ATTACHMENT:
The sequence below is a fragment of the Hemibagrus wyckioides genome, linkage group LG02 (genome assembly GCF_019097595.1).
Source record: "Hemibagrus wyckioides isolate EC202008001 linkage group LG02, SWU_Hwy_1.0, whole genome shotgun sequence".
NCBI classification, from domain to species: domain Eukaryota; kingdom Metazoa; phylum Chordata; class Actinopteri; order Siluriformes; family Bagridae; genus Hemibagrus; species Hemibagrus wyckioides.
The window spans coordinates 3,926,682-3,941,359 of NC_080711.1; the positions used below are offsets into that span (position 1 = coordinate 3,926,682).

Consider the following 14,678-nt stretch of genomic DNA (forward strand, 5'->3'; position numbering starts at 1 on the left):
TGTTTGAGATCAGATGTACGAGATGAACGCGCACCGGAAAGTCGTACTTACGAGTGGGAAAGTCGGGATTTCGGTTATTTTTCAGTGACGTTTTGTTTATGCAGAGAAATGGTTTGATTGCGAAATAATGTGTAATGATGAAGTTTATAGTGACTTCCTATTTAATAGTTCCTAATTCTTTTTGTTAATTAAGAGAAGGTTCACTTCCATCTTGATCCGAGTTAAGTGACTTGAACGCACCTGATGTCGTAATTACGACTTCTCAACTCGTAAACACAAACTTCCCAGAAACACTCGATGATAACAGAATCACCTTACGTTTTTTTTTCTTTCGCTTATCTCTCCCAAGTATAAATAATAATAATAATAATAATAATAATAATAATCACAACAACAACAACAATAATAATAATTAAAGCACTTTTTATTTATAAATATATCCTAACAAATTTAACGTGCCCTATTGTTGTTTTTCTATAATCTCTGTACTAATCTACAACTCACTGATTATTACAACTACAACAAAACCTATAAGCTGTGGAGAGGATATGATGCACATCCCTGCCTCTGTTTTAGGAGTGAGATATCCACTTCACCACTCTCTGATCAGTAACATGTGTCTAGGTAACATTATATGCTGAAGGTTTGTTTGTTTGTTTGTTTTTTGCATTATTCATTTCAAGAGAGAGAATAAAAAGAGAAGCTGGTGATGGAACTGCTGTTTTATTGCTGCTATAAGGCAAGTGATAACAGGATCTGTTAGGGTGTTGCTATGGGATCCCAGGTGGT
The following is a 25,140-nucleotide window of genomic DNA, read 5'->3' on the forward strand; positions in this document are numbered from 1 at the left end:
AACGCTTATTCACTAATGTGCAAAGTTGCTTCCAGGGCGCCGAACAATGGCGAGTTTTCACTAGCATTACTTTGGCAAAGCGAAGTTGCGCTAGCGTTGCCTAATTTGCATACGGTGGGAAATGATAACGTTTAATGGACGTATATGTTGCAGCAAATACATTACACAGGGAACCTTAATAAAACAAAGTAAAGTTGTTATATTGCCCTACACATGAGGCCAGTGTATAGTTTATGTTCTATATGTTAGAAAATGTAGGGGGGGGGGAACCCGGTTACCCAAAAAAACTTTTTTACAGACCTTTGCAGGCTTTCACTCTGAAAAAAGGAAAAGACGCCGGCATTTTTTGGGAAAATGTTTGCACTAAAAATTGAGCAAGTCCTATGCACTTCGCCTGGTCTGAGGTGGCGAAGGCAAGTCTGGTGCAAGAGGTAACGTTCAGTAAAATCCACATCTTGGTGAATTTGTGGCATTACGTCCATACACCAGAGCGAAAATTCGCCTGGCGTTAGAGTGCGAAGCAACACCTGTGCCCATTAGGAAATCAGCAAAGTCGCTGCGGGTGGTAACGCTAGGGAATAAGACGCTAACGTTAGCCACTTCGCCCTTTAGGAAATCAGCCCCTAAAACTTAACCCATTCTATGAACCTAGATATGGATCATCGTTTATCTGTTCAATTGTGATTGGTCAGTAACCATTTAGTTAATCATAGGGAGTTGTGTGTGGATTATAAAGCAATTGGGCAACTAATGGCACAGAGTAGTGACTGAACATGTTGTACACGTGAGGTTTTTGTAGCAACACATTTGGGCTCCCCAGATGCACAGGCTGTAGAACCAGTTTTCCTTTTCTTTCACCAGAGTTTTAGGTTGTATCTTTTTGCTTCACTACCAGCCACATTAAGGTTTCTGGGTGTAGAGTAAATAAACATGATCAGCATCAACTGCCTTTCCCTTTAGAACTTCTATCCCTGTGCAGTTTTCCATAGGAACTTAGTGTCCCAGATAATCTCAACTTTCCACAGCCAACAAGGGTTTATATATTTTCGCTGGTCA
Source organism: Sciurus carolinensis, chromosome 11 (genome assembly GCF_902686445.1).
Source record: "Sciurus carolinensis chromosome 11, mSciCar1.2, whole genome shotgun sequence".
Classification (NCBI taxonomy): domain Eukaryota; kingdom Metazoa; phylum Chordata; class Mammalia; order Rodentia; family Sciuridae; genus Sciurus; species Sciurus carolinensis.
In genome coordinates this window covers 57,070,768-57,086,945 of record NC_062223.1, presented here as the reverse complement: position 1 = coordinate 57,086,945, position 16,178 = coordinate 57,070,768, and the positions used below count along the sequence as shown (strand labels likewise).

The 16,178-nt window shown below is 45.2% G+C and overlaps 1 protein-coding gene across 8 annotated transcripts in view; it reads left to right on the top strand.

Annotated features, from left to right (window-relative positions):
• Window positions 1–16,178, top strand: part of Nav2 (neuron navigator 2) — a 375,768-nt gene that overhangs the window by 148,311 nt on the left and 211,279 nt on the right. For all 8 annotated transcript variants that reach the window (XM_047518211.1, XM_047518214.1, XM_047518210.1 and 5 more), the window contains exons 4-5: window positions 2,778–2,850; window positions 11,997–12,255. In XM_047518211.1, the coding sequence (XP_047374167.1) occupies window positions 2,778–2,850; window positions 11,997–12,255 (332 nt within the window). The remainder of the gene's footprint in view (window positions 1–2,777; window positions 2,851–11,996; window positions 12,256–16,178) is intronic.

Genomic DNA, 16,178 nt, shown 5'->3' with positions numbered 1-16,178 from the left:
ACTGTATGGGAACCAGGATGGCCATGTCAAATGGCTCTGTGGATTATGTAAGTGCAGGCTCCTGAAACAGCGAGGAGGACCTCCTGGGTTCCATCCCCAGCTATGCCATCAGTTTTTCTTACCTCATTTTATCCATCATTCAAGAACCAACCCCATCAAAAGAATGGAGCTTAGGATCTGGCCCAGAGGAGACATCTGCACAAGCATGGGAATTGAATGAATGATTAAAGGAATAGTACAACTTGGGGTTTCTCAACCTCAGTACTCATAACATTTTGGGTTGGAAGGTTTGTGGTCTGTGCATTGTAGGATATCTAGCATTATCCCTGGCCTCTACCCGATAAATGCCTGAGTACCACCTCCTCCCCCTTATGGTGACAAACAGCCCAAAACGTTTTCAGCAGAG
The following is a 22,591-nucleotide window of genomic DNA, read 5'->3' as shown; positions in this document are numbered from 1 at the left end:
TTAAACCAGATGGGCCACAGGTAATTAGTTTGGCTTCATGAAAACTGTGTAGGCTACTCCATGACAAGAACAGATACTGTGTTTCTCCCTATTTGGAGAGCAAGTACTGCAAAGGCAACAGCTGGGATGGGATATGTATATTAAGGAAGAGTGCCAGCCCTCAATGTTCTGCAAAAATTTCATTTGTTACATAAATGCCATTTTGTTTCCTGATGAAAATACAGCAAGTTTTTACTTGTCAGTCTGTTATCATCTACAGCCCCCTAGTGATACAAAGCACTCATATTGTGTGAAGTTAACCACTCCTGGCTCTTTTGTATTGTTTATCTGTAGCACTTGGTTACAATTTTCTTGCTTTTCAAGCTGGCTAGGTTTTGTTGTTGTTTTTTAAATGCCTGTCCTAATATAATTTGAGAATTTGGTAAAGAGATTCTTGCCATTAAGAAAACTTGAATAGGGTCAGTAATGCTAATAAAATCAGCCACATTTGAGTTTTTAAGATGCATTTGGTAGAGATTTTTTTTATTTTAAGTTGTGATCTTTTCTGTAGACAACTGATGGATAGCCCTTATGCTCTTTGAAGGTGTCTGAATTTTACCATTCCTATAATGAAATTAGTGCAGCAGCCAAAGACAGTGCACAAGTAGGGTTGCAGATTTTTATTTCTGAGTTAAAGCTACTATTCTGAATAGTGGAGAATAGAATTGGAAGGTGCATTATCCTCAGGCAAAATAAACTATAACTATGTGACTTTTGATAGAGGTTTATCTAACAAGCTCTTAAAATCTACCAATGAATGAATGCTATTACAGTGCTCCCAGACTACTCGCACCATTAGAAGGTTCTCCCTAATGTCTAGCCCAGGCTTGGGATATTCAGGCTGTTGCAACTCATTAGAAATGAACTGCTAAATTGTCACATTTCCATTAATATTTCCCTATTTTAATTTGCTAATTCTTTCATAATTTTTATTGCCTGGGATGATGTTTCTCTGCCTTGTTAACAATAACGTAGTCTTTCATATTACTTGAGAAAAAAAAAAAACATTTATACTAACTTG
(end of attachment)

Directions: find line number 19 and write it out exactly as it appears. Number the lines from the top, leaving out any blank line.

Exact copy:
TTAAACCAGATGGGCCACAGGTAATTAGTTTGGCTTCATGAAAACTGTGTAGGCTACTCCATGACAAGAACAGATACTGTGTTTCTCCCTATTTGGAGAGCAAGTACTGCAAAGGCAACAGCTGGGATGGGATATGTATATTAAGGAAGAGTGCCAGCCCTCAATGTTCTGCAAAAATTTCATTTGTTACATAAATGCCATTTTGTTTCCTGATGAAAATACAGCAAGTTTTTACTTGTCAGTCTGTTATCATCTACAGCCCCCTAGTGATACAAAGCACTCATATTGTGTGAAGTTAACCACTCCTGGCTCTTTTGTATTGTTTATCTGTAGCACTTGGTTACAATTTTCTTGCTTTTCAAGCTGGCTAGGTTTTGTTGTTGTTTTTTAAATGCCTGTCCTAATATAATTTGAGAATTTGGTAAAGAGATTCTTGCCATTAAGAAAACTTGAATAGGGTCAGTAATGCTAATAAAATCAGCCACATTTGAGTTTTTAAGATGCATTTGGTAGAGATTTTTTTTATTTTAAGTTGTGATCTTTTCTGTAGACAACTGATGGATAGCCCTTATGCTCTTTGAAGGTGTCTGAATTTTACCATTCCTATAATGAAATTAGTGCAGCAGCCAAAGACAGTGCACAAGTAGGGTTGCAGATTTTTATTTCTGAGTTAAAGCTACTATTCTGAATAGTGGAGAATAGAATTGGAAGGTGCATTATCCTCAGGCAAAATAAACTATAACTATGTGACTTTTGATAGAGGTTTATCTAACAAGCTCTTAAAATCTACCAATGAATGAATGCTATTACAGTGCTCCCAGACTACTCGCACCATTAGAAGGTTCTCCCTAATGTCTAGCCCAGGCTTGGGATATTCAGGCTGTTGCAACTCATTAGAAATGAACTGCTAAATTGTCACATTTCCATTAATATTTCCCTATTTTAATTTGCTAATTCTTTCATAATTTTTATTGCCTGGGATGATGTTTCTCTGCCTTGTTAACAATAACGTAGTCTTTCATATTACTTGAGAAAAAAAAAAAACATTTATACTAACTTG